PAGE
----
Anywhere I go with a camera, the first thing I look for is what I can climb onto to make a photograph. I have always loved high angles. When I covered tennis at the old Hughes Courts in Topeka in the early 70’s, my camera angles were always grounded. The only stands available were a few wooden bleachers and lawn chairs set outside the fences in the small grass area between a quiet street and the court’s fencing.
Friends Fred Esch and Ken Boggs met in the finals of one tournament. Knowing that, I decided this was my chance to make photographs from a different angle. All I needed was an extension ladder. Light aluminum or fiberglass ladders were not yet available. My father’s heavy wooden ladder proved to be my only option.
My car was a Volkswagen Beetle. A round roof and a straight wooden ladder. Hardly the best combination for easy travel. Yet with some old blankets on the roof, ropes running through both windows, and the ladder ends tied down to the front and rear bumpers, I creeped my way along city streets to the courts.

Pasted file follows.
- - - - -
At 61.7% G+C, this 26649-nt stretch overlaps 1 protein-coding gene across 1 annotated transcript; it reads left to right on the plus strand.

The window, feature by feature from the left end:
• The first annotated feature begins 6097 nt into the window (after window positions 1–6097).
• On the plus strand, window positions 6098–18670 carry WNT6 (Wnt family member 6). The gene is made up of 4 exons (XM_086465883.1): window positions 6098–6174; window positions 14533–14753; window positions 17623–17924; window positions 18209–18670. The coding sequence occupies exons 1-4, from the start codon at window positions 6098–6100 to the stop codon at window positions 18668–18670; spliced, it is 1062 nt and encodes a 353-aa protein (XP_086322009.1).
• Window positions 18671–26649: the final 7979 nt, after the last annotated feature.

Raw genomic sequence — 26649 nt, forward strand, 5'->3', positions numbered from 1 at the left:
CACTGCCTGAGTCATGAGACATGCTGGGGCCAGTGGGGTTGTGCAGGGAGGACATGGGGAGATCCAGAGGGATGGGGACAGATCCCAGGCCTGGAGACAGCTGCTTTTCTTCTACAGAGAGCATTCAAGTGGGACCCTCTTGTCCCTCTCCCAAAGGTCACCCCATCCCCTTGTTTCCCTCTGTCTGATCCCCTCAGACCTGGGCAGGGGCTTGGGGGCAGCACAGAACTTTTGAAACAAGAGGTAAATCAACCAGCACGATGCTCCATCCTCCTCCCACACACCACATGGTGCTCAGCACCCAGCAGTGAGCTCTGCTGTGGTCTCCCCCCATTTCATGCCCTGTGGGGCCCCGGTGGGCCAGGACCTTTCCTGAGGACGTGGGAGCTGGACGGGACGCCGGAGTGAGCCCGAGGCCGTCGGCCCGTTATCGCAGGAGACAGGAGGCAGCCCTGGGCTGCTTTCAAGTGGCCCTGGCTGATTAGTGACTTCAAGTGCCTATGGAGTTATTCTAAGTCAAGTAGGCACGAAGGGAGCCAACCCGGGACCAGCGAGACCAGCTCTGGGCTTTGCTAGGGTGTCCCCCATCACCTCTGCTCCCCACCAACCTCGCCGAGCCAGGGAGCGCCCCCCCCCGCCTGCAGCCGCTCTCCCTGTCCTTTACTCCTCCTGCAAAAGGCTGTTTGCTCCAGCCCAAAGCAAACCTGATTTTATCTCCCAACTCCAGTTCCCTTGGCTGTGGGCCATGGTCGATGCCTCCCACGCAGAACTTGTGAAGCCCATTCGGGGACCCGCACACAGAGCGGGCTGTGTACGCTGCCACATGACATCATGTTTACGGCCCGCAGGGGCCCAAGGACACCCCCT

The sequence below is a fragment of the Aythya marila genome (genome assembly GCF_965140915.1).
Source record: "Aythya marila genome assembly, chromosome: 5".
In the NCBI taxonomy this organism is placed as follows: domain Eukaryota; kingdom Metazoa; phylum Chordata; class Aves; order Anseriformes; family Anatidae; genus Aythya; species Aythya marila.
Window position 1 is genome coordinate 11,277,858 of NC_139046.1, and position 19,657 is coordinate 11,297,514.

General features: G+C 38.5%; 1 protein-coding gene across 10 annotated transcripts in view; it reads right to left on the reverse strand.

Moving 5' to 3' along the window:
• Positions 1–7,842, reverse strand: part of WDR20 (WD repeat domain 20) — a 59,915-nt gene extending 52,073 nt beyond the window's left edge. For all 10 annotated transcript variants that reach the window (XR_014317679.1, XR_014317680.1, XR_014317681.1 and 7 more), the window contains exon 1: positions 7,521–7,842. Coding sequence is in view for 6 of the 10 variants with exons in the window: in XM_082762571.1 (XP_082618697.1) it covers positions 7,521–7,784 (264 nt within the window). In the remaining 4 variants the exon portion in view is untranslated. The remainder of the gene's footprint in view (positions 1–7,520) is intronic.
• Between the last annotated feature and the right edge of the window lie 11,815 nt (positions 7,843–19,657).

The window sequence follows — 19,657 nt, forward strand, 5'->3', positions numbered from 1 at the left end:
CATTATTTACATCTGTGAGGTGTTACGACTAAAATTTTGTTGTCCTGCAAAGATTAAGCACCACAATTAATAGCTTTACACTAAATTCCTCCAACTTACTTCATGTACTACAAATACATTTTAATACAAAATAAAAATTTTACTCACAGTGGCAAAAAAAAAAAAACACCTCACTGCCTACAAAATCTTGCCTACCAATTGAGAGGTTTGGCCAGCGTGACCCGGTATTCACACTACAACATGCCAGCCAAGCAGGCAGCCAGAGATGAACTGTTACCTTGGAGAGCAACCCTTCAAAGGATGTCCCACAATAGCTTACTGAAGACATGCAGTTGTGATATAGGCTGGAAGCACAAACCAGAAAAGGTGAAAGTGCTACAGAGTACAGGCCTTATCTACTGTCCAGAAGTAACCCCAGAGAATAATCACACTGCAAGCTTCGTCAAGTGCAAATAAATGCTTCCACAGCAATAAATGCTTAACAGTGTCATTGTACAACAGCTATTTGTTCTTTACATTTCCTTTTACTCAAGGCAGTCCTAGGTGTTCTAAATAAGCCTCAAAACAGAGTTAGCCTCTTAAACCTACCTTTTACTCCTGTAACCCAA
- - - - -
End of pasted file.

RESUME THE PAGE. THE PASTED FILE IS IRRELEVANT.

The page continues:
Today, I would take photographs of the crazy rigging and post them to Twitter. Back then, it was just part of trying to do my job well. It seemed I spent less time covering the match then I did lashing the ladder to my car, removing it for the match, then lashing it back on the roof before finally returning home after work.
With the ladder extended and resting on the fence behind the baseline, Esch and Boggs seemed to enjoy having me hanging like a vulture from on high to take photographs from what was then a very unique angle. Thankfully, Esch’s quick reaction, snap volley at the net made a photograph for the newspaper worth all the effort.